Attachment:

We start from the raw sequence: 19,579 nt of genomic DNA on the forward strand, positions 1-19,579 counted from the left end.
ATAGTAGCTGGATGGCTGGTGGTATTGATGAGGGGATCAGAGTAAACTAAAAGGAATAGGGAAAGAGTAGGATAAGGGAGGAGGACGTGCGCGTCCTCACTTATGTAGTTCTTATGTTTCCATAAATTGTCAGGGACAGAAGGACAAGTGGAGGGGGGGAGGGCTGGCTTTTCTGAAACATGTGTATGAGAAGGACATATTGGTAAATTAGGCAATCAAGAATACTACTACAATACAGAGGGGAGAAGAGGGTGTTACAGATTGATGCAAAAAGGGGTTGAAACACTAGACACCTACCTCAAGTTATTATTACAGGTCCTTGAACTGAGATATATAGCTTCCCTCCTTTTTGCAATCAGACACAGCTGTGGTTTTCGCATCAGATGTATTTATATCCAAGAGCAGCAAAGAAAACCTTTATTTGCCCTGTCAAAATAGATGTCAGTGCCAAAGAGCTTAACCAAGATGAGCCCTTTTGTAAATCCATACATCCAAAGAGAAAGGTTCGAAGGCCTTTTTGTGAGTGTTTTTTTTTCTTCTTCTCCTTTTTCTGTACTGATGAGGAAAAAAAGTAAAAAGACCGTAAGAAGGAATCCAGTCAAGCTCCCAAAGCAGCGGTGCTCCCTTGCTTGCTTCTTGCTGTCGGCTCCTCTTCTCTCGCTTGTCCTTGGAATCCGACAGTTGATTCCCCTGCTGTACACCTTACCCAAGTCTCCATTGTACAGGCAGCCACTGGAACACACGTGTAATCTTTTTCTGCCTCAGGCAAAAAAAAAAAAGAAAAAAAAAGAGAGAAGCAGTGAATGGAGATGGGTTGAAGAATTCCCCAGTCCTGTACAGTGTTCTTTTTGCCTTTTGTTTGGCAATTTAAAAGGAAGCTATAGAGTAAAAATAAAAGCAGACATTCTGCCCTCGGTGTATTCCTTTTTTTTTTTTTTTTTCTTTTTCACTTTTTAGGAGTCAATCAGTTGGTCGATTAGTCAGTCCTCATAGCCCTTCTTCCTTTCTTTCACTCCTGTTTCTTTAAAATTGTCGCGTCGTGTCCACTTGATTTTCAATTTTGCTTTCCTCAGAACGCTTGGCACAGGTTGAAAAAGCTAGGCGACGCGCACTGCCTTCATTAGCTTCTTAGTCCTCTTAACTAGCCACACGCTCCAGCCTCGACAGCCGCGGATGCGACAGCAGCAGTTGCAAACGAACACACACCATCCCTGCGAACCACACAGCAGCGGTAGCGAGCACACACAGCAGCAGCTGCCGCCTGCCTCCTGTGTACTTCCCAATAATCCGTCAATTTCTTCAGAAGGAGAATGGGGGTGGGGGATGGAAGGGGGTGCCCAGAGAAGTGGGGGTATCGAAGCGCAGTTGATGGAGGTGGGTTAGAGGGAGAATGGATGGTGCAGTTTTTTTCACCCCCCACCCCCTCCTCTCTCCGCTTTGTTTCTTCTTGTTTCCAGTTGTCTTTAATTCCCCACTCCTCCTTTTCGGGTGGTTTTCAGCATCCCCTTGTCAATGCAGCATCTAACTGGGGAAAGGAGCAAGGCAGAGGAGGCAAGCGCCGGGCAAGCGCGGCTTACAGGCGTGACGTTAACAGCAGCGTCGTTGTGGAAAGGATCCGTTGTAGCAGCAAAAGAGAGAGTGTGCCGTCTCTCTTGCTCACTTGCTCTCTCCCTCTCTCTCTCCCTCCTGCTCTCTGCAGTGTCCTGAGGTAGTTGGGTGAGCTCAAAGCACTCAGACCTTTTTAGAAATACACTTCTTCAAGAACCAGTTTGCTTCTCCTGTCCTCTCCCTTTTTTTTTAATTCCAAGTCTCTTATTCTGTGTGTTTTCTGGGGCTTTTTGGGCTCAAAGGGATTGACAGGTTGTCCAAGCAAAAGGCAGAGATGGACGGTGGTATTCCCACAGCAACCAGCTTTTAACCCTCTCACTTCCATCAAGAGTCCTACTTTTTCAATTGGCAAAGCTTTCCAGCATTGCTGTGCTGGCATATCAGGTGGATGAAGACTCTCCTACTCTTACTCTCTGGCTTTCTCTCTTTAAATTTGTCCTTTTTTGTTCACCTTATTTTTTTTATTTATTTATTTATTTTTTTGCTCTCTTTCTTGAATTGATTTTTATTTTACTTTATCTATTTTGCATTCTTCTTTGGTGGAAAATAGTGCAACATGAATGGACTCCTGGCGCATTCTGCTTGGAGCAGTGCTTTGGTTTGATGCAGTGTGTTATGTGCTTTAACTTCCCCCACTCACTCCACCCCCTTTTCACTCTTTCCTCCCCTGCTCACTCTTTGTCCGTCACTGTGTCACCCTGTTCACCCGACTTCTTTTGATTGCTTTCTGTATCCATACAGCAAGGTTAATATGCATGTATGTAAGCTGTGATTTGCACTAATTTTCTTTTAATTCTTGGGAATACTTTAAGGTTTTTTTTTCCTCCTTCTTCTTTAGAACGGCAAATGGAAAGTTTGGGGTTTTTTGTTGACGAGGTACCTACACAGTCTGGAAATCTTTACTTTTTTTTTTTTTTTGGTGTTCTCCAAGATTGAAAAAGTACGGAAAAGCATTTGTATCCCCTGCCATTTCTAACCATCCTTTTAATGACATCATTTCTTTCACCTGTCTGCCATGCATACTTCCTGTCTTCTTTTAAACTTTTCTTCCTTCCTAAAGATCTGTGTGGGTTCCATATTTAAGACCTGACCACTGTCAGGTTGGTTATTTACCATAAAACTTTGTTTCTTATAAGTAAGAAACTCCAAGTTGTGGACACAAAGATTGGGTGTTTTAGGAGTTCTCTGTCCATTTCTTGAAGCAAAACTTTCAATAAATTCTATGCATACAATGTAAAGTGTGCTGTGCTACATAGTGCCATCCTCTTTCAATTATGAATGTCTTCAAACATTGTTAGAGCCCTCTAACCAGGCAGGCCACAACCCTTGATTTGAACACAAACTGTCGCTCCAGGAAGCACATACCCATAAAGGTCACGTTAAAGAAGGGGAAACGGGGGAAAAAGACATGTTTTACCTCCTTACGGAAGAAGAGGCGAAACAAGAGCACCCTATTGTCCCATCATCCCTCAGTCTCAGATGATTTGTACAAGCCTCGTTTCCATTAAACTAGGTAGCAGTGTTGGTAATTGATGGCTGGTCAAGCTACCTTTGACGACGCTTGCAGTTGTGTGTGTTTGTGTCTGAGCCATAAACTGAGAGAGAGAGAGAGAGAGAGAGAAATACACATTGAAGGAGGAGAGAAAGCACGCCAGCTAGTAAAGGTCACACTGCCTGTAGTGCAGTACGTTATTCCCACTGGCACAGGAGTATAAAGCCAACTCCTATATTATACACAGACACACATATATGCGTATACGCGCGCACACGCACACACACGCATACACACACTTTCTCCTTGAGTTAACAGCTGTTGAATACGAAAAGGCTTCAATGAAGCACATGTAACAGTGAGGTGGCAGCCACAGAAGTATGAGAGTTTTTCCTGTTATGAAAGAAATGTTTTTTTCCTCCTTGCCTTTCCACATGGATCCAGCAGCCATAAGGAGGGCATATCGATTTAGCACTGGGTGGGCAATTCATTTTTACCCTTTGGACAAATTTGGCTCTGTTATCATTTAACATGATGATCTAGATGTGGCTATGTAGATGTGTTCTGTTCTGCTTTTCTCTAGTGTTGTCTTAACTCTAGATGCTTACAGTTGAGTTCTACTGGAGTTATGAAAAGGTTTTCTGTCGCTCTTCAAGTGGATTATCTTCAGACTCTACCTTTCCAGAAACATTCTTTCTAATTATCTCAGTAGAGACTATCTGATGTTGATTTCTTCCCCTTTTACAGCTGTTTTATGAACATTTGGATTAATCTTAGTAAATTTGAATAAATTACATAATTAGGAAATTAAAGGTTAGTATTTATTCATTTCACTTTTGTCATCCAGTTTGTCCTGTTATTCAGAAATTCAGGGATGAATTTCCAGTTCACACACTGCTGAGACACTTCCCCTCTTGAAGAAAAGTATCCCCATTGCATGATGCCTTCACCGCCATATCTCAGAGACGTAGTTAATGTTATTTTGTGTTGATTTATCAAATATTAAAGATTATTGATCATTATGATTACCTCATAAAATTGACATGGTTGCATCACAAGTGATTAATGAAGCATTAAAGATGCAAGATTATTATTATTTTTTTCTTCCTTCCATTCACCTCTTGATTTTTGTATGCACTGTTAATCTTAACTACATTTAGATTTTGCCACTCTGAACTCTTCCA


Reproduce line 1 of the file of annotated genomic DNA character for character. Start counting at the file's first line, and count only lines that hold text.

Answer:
We start from the raw sequence: 19,579 nt of genomic DNA on the forward strand, positions 1-19,579 counted from the left end.